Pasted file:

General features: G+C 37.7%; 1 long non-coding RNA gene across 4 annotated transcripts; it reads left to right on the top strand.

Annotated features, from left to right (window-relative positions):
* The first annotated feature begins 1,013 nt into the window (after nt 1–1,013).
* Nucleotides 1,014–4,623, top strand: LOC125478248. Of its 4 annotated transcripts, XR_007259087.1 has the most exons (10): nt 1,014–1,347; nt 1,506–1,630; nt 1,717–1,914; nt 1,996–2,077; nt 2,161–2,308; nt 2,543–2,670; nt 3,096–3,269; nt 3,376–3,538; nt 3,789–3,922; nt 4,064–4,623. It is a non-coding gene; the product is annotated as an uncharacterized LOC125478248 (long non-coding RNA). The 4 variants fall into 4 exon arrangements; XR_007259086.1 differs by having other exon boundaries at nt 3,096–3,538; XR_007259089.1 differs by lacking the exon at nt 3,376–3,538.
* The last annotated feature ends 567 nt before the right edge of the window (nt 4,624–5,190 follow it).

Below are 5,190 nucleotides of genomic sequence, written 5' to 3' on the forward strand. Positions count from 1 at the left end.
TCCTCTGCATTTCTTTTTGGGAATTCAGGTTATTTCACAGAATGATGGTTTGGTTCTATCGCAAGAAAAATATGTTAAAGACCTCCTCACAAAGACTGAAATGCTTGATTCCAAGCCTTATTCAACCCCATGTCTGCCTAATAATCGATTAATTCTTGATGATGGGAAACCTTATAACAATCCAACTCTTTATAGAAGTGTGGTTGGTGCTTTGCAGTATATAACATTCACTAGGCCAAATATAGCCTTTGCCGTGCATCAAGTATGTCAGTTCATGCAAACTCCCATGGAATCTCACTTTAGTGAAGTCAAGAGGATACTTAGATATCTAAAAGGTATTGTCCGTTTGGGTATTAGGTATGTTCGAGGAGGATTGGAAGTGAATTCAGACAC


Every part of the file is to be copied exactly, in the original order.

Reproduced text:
General features: G+C 37.7%; 1 long non-coding RNA gene across 4 annotated transcripts; it reads left to right on the top strand.

Annotated features, from left to right (window-relative positions):
* The first annotated feature begins 1,013 nt into the window (after nt 1–1,013).
* Nucleotides 1,014–4,623, top strand: LOC125478248. Of its 4 annotated transcripts, XR_007259087.1 has the most exons (10): nt 1,014–1,347; nt 1,506–1,630; nt 1,717–1,914; nt 1,996–2,077; nt 2,161–2,308; nt 2,543–2,670; nt 3,096–3,269; nt 3,376–3,538; nt 3,789–3,922; nt 4,064–4,623. It is a non-coding gene; the product is annotated as an uncharacterized LOC125478248 (long non-coding RNA). The 4 variants fall into 4 exon arrangements; XR_007259086.1 differs by having other exon boundaries at nt 3,096–3,538; XR_007259089.1 differs by lacking the exon at nt 3,376–3,538.
* The last annotated feature ends 567 nt before the right edge of the window (nt 4,624–5,190 follow it).

Below are 5,190 nucleotides of genomic sequence, written 5' to 3' on the forward strand. Positions count from 1 at the left end.
TCCTCTGCATTTCTTTTTGGGAATTCAGGTTATTTCACAGAATGATGGTTTGGTTCTATCGCAAGAAAAATATGTTAAAGACCTCCTCACAAAGACTGAAATGCTTGATTCCAAGCCTTATTCAACCCCATGTCTGCCTAATAATCGATTAATTCTTGATGATGGGAAACCTTATAACAATCCAACTCTTTATAGAAGTGTGGTTGGTGCTTTGCAGTATATAACATTCACTAGGCCAAATATAGCCTTTGCCGTGCATCAAGTATGTCAGTTCATGCAAACTCCCATGGAATCTCACTTTAGTGAAGTCAAGAGGATACTTAGATATCTAAAAGGTATTGTCCGTTTGGGTATTAGGTATGTTCGAGGAGGATTGGAAGTGAATTCAGACAC